Five things you need to know about the Latin American tech ecosystem before starting your week:
Startup accelerators seem to be popping up left and right these days. But beware entrepreneurs – not all programs are created equal. In an exclusive guest piece for PulsoSocial, Marcela Gutierrez of naranya*LABS outlines the advantages of participating in niche-specific acceleration processes.
“With so many technology accelerator programs now available, it may be time to start looking past the broader accelerators and take a closer look at the niche accelerator programs that have sprung up to help startups in rapidly-growing categories, such as mobile commerce technology, healthcare technology and clean technology,” she writes.
Gamification is one of those tech buzz words that gets thrown around a lot without being entirely understood or defined – something that can prove especially problematic for executives considering whether to bring it into their enterprises. “The idea behind gamification is not converting the work environment into a game – that’s the wrong approach,” emphasized Oscar Giraldo in an interview with PulsoSocial. “Gamification is just using data in a useful and smart way to drive people’s behaviors.”
We spoke with Giraldo as well as Carol Snell, newly-appointed Chairman of the Board at gamified workforce optimization solutions provider PlayVox, about how technology has transformed customer service. Snell reflected:
Technologies have consistently responded to customer service mandates. Early on, it was getting the right customer to the right agent at the right time – intelligent routing technologies. It evolved to delivering the best, right service through self-service versus live agent assistance. Quality practices fundamentally changed the way we approached the service delivery process. The focus on the total customer experience across consumer channels of choice. And most recently, the analysis of consumer behavior to inform the service delivery experience.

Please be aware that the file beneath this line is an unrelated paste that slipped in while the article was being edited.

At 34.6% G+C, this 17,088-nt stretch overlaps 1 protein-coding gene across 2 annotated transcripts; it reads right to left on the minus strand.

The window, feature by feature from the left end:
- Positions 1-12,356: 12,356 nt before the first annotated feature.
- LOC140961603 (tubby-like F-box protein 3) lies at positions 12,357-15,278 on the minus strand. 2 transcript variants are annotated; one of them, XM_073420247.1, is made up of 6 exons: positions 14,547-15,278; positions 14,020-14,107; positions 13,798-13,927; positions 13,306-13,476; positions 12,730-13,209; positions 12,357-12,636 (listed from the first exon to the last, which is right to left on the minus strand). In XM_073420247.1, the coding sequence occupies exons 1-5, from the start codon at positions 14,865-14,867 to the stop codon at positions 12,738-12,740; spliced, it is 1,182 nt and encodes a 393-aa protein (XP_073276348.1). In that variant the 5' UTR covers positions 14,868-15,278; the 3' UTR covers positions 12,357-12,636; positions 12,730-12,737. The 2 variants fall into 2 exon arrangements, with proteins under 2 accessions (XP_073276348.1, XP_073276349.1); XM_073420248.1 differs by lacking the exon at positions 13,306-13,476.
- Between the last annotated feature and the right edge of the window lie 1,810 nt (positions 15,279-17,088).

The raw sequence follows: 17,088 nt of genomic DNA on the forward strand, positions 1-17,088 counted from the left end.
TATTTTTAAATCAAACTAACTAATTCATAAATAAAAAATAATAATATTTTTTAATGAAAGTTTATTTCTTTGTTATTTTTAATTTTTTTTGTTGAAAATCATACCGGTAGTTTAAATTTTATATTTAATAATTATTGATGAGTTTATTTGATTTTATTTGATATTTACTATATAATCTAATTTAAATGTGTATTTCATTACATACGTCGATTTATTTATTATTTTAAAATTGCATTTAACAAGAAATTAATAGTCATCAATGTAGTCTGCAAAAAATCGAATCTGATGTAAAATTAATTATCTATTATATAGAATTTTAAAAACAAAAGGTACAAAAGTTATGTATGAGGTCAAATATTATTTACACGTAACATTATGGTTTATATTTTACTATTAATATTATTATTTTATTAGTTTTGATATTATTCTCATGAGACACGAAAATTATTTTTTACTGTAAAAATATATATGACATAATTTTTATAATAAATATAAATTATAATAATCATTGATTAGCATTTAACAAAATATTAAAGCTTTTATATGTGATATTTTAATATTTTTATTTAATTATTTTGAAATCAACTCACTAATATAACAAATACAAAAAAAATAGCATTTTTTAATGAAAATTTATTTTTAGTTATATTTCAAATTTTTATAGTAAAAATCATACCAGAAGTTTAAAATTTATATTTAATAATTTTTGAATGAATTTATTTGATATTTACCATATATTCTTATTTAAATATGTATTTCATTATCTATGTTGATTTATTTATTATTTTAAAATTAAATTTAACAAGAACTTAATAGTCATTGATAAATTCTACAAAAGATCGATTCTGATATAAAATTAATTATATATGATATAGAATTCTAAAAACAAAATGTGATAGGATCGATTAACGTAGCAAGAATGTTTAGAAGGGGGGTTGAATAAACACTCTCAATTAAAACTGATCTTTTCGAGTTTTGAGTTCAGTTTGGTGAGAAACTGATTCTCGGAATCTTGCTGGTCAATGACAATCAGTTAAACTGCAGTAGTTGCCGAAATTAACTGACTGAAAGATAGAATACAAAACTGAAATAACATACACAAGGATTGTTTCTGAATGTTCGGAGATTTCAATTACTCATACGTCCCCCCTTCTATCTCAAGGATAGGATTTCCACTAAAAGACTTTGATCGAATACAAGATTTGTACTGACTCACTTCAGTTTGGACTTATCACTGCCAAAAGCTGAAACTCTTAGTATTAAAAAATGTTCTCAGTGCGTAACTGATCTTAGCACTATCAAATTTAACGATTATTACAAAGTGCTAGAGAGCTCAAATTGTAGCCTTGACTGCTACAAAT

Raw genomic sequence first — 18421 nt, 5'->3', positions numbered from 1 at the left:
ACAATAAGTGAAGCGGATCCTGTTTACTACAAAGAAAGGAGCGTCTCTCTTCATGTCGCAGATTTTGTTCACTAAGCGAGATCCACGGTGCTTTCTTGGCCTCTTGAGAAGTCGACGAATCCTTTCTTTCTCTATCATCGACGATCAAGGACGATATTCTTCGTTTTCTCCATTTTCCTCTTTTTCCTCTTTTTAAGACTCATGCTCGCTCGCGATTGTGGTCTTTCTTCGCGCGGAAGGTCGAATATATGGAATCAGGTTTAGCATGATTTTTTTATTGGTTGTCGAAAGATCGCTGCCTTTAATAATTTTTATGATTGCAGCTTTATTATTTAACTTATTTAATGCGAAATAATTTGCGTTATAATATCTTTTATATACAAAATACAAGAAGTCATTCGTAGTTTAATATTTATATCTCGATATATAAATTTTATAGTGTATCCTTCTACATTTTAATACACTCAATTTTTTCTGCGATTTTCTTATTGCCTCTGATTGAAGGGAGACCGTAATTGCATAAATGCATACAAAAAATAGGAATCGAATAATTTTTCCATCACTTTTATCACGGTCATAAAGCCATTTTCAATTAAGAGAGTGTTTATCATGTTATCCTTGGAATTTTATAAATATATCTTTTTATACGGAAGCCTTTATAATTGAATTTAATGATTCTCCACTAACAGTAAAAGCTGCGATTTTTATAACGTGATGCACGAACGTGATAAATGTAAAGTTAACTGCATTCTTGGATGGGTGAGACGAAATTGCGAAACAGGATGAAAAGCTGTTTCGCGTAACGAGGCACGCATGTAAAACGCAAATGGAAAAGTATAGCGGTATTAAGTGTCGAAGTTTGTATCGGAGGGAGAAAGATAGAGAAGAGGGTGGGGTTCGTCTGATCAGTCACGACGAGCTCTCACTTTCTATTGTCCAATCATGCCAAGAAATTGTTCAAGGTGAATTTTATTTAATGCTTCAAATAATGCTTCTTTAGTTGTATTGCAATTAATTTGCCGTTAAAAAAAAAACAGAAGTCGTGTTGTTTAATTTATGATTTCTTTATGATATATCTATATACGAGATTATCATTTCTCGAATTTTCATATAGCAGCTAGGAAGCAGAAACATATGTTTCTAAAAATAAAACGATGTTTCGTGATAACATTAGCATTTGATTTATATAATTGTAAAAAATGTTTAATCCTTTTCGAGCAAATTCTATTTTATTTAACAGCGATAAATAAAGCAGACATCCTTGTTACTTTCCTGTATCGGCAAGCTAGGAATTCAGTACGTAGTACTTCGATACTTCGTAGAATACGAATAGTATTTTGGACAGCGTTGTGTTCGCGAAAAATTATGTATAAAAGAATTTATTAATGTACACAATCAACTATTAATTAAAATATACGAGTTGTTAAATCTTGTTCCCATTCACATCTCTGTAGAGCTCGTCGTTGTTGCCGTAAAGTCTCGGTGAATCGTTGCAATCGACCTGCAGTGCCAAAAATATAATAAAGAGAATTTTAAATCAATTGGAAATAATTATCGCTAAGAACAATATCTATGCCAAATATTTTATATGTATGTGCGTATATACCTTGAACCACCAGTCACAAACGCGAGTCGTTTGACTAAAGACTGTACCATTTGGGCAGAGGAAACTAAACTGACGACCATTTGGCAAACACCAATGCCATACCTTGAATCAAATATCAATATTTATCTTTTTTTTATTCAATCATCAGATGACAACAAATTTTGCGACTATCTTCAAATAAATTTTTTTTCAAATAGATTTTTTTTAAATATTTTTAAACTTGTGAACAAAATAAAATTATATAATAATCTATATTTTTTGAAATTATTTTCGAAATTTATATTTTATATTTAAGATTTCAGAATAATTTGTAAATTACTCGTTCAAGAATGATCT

Online education platform Oja.la recently announced a US$500,000 investment round led by Alta Ventures, its list of backers now reading like a who’s who in venture capital in Latin America.
We spoke with Oja.la founder Hernán Aracena about the round and why he thinks the startup has hit a nerve in the region:
I think there is an amazing opportunity to teach computer skills in Latin America. In the past, it was a vitamin, but right now, it’s a painkiller. People need more people with computer skills, and companies know that they have to hire people who can be exponentially more productive in the workforce, and they know that computer skills are fundamental for that.
You know you’re doing something right when billionaires are trying to get into your game. In recent weeks, a couple of big names on the stock market have made notable bets on specific industries in Latin America.
For Tiger Global’s Chase Coleman, Brazilian e-commerce seems to be a big point of interest. Tiger recently announced plans to invest US$500 million in online retailer B2W Companhia Digital, and it has previously backed Netshoes and Peixe Urbano.
For Mexican tycoon Carlos Slim, online education is the place to be. After partnering with Khan Academy to get courses translated into Spanish last year, the Carlos Slim Foundation will work with Coursera to make its content more accessible to Spanish-speakers as well.
Miami’s been on the up-and-up as a startup hub, but it’s still got a lot of ground to gain. A recent Endeavor report points out just how much.
While there are a huge number of businesses being started in Miami, most are falling short when it comes to scaling and achieving significant growth. While the local lifestyle is a draw for entrepreneurs and a handful of big companies have already made it, financing and talent are still lacking.